You probably know someone who just can't seem to get homework done or get good grades, no matter how hard he or she tries. Or you know a girl who is smart when you talk with her, but she can't read very well. Maybe you even have these problems yourself.
Some people have trouble in school because they have a learning disability. A person who has a learning disability is smart, but he or she has trouble learning, understanding, or using information. Having a learning disability can make it hard for you to follow instructions, pay attention, and do well in school. Some learning disabilities affect a person's ability to read, write, or speak. Others affect the ability to do math or sit still in a classroom. back to top
How many people have learning disabilities?
A little less than 5 percent of all school-aged children and teens get special education services for learning disabilities. However, not every young person who could use these kinds of services actually gets them. By some estimates, from 5 to 10 percent of all people have learning disabilities of some kind. back to top
What causes learning disabilities?
Learning disabilities are thought to be caused by subtle problems with the brain. Some scientists believe that many of these problems begin before birth. As an unborn baby's brain develops, many little things can go wrong. Some experts think that these slight errors may later show up as learning disabilities.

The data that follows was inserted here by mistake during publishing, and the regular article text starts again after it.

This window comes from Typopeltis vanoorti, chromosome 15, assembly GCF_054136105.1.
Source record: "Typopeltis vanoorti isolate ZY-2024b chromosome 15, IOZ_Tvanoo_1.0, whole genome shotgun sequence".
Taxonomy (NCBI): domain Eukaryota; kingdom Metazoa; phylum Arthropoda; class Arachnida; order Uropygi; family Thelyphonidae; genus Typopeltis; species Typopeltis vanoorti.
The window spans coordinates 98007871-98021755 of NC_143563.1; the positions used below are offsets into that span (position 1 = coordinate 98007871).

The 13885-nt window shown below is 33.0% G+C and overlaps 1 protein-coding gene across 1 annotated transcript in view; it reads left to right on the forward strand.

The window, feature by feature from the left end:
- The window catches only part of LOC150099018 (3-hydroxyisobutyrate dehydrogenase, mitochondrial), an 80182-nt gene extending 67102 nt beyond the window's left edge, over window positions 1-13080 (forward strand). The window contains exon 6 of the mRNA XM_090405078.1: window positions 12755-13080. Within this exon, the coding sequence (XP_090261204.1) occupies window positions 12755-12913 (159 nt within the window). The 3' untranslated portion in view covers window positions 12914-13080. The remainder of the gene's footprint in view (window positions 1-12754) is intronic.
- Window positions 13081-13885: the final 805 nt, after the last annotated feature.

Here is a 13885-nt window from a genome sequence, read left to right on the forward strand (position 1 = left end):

Learning disabilities tend to run in families, so there may be a genetic
link. A mother's use of tobacco, alcohol, or other drugs during pregnancy can also have harmful effects on the fetus
, increasing the risk that learning disabilities will develop later. In addition, slight brain damage can be caused after birth by such things as head injuries, a poor diet, and lead poisoning. back to top
What are some common types?
Learning disabilities is an umbrella term that covers a number of possible problems. The problems fall into three general groups: academic skill disorders, speech and language disorders, and other learning disorders. Here are some of the specific types.
- Academic skill disorders
- Reading disorder (dyslexia). Reading problems can take many forms. Some people are unable to separate out the sounds in spoken words; for example, they can't read "bat" by sounding out "b-a-t." Others reverse letters and words in reading and writing. About 2 to 8 percent of children have a reading disorder.
- Writing disorder. Writing, like reading, involves several brain areas and functions. A writing disorder can be caused by a problem with vocabulary, grammar, hand movement, or memory. The person may have problems with handwriting or spelling or being able to put together a complete, correct sentence.
- Arithmetic disorder. Arithmetic involves reading numbers and symbols, memorizing facts, lining up numbers, and understanding ideas such as fractions. A problem with any of these areas can affect a person's ability to do math.
- Speech and language disorders
- Articulation disorder. People with this disorder may have trouble controlling how fast they speak, or they may be slower than normal in learning how to make speech sounds. Such disorders occur in at least 10 percent of children younger than 8. They are often outgrown or successfully treated with speech therapy.
- Expressive language disorder. People with this disorder have trouble expressing themselves in speech. For example, they may call things by the wrong names, or they may have trouble speaking in full, correct sentences.
- Receptive language disorder. People with this disorder have trouble understanding certain aspects of speech. Even though their hearing is fine, they can't make sense of some of the sounds, words, or sentences they hear.